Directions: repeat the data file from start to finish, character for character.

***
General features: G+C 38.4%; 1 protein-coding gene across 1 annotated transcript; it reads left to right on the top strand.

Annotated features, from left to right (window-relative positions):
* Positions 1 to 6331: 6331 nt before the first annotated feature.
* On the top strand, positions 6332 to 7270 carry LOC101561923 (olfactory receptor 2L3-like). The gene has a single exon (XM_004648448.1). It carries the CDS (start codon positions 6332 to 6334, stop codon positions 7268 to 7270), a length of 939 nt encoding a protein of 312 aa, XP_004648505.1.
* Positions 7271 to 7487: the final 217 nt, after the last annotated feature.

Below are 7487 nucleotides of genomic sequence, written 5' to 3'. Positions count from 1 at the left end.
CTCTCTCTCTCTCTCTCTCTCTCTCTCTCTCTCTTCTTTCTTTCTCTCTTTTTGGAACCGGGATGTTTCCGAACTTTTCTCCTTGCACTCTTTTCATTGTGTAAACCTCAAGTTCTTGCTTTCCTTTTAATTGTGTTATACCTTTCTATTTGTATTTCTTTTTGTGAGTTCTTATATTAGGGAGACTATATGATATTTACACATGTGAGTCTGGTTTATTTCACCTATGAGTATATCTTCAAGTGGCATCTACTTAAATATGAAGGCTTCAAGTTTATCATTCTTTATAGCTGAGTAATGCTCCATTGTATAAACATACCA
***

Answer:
General features: G+C 38.4%; 1 protein-coding gene across 1 annotated transcript; it reads left to right on the top strand.

Annotated features, from left to right (window-relative positions):
* Positions 1 to 6331: 6331 nt before the first annotated feature.
* On the top strand, positions 6332 to 7270 carry LOC101561923 (olfactory receptor 2L3-like). The gene has a single exon (XM_004648448.1). It carries the CDS (start codon positions 6332 to 6334, stop codon positions 7268 to 7270), a length of 939 nt encoding a protein of 312 aa, XP_004648505.1.
* Positions 7271 to 7487: the final 217 nt, after the last annotated feature.

Below are 7487 nucleotides of genomic sequence, written 5' to 3'. Positions count from 1 at the left end.
CTCTCTCTCTCTCTCTCTCTCTCTCTCTCTCTCTTCTTTCTTTCTCTCTTTTTGGAACCGGGATGTTTCCGAACTTTTCTCCTTGCACTCTTTTCATTGTGTAAACCTCAAGTTCTTGCTTTCCTTTTAATTGTGTTATACCTTTCTATTTGTATTTCTTTTTGTGAGTTCTTATATTAGGGAGACTATATGATATTTACACATGTGAGTCTGGTTTATTTCACCTATGAGTATATCTTCAAGTGGCATCTACTTAAATATGAAGGCTTCAAGTTTATCATTCTTTATAGCTGAGTAATGCTCCATTGTATAAACATACCA